Hankins scares scouts because he was phenomenal in the summer and struggled early in the spring with an injury, though he seems to be back on track lately. That said, it’d still be surprising if he falls to the Royals. Keith Law still thinks he won’t make it out of the top-10. If the Royals luck into him, they’ll have to pay him over slot to get him to walk away from a commitment to Vanderbilt, which means they’ll have to do some interesting things with their compensatory picks.
Mason Denaburg – RHP – Merritt Island High School
Alex Duvall posted a detailed look at Denaburg earlier this year. Denaburg is a stellar athlete who fits the bill of a true project. He’s a collegiate quality football player (as a kicker and punter) and a collegiate quality catcher, as well. But all of those interests have kept him from focusing on pitching until recently, and scouts aren’t sure how tough a sign he’ll be with the opportunity to go to Florida and maybe play football and baseball.
What Denaburg has going for him is that he throws really freakin’ hard—mid-90s, touching 97. There isn’t a ton of movement on that fastball, but that’s another thing on the list of things that make him a project. Denaburg’s more of a great athlete who throws really hard than he is a pitcher right now, which may have led to the injury that shut him down this spring. Scouts may be too worried about the bicep injury he had (and the resulting drop in velocity) to take a chance on him in the first round. He has a curveball and changeup. His curveball flashes but is wildly inconsistent. His changeup is nothing remarkable.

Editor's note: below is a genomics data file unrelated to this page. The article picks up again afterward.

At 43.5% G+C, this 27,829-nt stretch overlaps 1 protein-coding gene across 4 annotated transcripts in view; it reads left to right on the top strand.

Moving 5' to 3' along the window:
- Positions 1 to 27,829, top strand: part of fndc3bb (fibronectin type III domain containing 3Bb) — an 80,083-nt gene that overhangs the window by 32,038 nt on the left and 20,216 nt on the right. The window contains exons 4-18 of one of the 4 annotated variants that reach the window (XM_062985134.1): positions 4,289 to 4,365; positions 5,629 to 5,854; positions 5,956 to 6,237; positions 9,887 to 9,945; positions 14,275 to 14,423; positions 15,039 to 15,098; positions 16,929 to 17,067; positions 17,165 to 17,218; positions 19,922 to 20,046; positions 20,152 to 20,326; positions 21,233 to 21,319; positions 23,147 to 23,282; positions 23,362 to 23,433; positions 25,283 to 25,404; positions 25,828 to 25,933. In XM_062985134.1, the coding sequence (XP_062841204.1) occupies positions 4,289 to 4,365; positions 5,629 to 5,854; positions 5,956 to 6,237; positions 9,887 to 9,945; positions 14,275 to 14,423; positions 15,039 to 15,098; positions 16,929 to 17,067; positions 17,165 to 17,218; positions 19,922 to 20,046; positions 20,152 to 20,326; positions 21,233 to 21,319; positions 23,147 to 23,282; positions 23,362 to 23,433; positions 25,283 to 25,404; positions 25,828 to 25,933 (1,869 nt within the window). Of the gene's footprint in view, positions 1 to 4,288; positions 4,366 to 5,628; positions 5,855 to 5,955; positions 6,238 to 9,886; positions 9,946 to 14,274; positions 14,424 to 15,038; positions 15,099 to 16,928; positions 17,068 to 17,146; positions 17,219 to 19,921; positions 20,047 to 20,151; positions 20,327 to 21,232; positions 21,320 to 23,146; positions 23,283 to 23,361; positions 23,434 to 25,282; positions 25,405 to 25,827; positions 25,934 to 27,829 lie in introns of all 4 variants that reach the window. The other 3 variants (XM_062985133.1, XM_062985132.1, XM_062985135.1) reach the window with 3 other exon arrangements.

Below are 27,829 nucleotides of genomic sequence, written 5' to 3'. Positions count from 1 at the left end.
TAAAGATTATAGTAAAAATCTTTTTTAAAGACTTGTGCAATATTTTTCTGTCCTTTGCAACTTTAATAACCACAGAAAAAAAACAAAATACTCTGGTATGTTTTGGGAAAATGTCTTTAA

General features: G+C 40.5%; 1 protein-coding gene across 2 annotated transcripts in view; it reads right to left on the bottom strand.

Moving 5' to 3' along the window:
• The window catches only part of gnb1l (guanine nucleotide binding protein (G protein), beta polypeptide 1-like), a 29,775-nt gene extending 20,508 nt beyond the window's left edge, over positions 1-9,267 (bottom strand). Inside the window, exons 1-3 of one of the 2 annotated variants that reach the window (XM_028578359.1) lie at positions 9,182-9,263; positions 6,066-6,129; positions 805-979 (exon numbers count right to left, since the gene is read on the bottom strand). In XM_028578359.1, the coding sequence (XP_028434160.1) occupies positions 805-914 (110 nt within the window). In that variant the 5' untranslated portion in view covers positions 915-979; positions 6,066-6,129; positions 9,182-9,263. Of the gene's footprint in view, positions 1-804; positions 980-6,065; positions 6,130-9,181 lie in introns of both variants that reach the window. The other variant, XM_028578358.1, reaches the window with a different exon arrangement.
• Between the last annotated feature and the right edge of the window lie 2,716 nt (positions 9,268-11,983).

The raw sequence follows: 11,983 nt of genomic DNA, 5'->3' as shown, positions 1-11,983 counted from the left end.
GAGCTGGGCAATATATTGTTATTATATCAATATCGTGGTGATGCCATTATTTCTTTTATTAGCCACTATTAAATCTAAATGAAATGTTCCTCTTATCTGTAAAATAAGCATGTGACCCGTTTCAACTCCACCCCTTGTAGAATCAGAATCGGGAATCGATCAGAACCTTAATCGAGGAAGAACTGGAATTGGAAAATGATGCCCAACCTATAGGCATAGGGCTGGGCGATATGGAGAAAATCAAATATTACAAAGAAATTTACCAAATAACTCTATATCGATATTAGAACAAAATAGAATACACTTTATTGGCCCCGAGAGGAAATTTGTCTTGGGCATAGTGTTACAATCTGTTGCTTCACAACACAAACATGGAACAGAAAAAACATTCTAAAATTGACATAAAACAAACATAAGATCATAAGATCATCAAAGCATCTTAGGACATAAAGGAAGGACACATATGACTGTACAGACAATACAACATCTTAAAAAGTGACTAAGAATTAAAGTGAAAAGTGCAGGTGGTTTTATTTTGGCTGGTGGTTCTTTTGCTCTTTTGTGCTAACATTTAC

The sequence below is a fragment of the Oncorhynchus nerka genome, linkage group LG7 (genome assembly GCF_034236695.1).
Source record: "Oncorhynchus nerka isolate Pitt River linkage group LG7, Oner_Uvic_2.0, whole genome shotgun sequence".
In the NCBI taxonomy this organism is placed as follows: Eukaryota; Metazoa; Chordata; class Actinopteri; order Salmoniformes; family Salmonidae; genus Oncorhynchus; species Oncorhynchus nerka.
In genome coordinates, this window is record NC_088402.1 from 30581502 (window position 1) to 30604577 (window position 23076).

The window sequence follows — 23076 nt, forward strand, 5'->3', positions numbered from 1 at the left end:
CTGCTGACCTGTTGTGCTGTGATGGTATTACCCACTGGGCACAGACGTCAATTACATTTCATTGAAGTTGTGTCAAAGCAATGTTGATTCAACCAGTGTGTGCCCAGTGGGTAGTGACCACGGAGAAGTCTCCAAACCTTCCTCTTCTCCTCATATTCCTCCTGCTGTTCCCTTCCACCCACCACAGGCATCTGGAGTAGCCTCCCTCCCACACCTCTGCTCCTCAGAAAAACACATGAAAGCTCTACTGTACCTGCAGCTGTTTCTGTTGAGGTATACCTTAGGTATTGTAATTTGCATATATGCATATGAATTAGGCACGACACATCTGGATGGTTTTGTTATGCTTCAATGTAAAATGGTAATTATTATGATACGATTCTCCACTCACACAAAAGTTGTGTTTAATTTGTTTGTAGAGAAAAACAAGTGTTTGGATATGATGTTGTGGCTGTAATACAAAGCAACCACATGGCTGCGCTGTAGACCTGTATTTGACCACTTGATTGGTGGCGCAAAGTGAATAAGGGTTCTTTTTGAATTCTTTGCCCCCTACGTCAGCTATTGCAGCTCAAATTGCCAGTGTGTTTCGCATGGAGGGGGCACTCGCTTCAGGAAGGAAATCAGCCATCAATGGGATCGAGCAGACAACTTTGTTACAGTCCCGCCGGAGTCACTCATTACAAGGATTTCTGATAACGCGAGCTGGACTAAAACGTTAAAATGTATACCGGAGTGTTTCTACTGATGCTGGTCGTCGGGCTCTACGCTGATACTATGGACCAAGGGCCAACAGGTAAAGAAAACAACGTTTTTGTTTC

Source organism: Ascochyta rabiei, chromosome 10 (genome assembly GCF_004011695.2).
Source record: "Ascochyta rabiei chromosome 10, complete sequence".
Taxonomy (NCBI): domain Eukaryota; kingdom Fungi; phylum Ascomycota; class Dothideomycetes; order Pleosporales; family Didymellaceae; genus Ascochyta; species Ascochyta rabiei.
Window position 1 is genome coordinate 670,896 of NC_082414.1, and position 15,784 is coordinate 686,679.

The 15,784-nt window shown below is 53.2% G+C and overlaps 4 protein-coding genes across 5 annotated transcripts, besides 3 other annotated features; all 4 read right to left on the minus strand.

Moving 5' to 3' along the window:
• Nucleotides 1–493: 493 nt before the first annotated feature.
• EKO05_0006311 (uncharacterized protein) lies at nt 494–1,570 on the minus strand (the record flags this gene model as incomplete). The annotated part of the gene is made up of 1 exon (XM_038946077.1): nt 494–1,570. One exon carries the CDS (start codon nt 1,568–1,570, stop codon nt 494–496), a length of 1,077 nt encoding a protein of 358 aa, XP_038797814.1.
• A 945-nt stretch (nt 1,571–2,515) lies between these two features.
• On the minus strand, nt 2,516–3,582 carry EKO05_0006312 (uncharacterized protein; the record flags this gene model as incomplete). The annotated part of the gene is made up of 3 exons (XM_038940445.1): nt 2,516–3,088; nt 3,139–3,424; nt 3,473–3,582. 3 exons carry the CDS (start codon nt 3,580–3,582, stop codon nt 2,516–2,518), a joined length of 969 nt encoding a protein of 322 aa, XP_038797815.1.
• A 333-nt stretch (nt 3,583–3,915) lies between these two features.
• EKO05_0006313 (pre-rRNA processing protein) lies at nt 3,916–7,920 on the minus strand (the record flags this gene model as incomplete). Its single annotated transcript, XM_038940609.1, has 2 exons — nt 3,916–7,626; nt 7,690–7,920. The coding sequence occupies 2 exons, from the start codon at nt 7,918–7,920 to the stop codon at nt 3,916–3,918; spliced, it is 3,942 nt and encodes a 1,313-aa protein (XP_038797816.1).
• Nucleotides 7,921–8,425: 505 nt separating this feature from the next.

Denaburg is high risk, high reward, and with the Royals track record developing pitching … well, think of that what you will. He won’t move quickly through any organization, and he may struggle in the minors until he develops better command and secondary pitches. He may also be a tough sign with his commitment to Florida and the lure of playing both baseball and football.
Konnor Pilkington – LHP – Mississippi State University
Pilkington will probably be around for the Royals compensation picks. He’s got a prototypical pitcher’s frame at 6’3”, 225, but his stuff isn’t electric. It’s just solid. Electric stuff means you go in the first round. Solid stuff, plus good results and solid mechanics, means you go just after the first round.
Pilkington throws from a high, three-quarter arm slot and sits 89-91 with his fastball. He doesn’t have a particularly loose or strong arm so his motion, while consistent, doesn’t generate the type of leverage you’d imagine someone with his dimensions might. It looks like he has really long legs even for a 6’3” guy but shorter arms. Maybe if he had longer arms he’d throw harder. His slider and changeup are both average pitches.
Pilkington’s ceiling is as an innings eating number 3 starter. There isn’t much to unlock with him so he may move quickly through the minors.
Photo Credits: Brian Paglia